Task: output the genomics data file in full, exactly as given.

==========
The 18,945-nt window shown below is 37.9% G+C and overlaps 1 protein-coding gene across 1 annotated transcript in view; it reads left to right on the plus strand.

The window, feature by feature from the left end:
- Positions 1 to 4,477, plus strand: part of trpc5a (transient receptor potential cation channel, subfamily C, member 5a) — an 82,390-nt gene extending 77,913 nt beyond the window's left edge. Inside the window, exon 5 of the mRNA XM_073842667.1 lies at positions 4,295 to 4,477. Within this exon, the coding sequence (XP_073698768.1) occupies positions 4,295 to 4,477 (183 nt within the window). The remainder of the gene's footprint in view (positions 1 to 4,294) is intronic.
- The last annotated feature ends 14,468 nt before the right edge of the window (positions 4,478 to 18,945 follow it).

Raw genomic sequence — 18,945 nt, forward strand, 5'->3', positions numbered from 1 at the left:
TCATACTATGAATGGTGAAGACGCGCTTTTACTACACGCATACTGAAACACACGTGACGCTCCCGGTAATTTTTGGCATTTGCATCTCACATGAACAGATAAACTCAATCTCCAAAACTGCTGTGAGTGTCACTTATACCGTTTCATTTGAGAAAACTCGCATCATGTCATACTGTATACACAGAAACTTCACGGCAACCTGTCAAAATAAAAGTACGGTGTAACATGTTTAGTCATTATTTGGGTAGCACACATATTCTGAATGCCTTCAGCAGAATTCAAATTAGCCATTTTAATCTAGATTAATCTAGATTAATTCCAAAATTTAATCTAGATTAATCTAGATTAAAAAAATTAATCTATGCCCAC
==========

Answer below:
The 18,945-nt window shown below is 37.9% G+C and overlaps 1 protein-coding gene across 1 annotated transcript in view; it reads left to right on the plus strand.

The window, feature by feature from the left end:
- Positions 1 to 4,477, plus strand: part of trpc5a (transient receptor potential cation channel, subfamily C, member 5a) — an 82,390-nt gene extending 77,913 nt beyond the window's left edge. Inside the window, exon 5 of the mRNA XM_073842667.1 lies at positions 4,295 to 4,477. Within this exon, the coding sequence (XP_073698768.1) occupies positions 4,295 to 4,477 (183 nt within the window). The remainder of the gene's footprint in view (positions 1 to 4,294) is intronic.
- The last annotated feature ends 14,468 nt before the right edge of the window (positions 4,478 to 18,945 follow it).

Raw genomic sequence — 18,945 nt, forward strand, 5'->3', positions numbered from 1 at the left:
TCATACTATGAATGGTGAAGACGCGCTTTTACTACACGCATACTGAAACACACGTGACGCTCCCGGTAATTTTTGGCATTTGCATCTCACATGAACAGATAAACTCAATCTCCAAAACTGCTGTGAGTGTCACTTATACCGTTTCATTTGAGAAAACTCGCATCATGTCATACTGTATACACAGAAACTTCACGGCAACCTGTCAAAATAAAAGTACGGTGTAACATGTTTAGTCATTATTTGGGTAGCACACATATTCTGAATGCCTTCAGCAGAATTCAAATTAGCCATTTTAATCTAGATTAATCTAGATTAATTCCAAAATTTAATCTAGATTAATCTAGATTAAAAAAATTAATCTATGCCCAC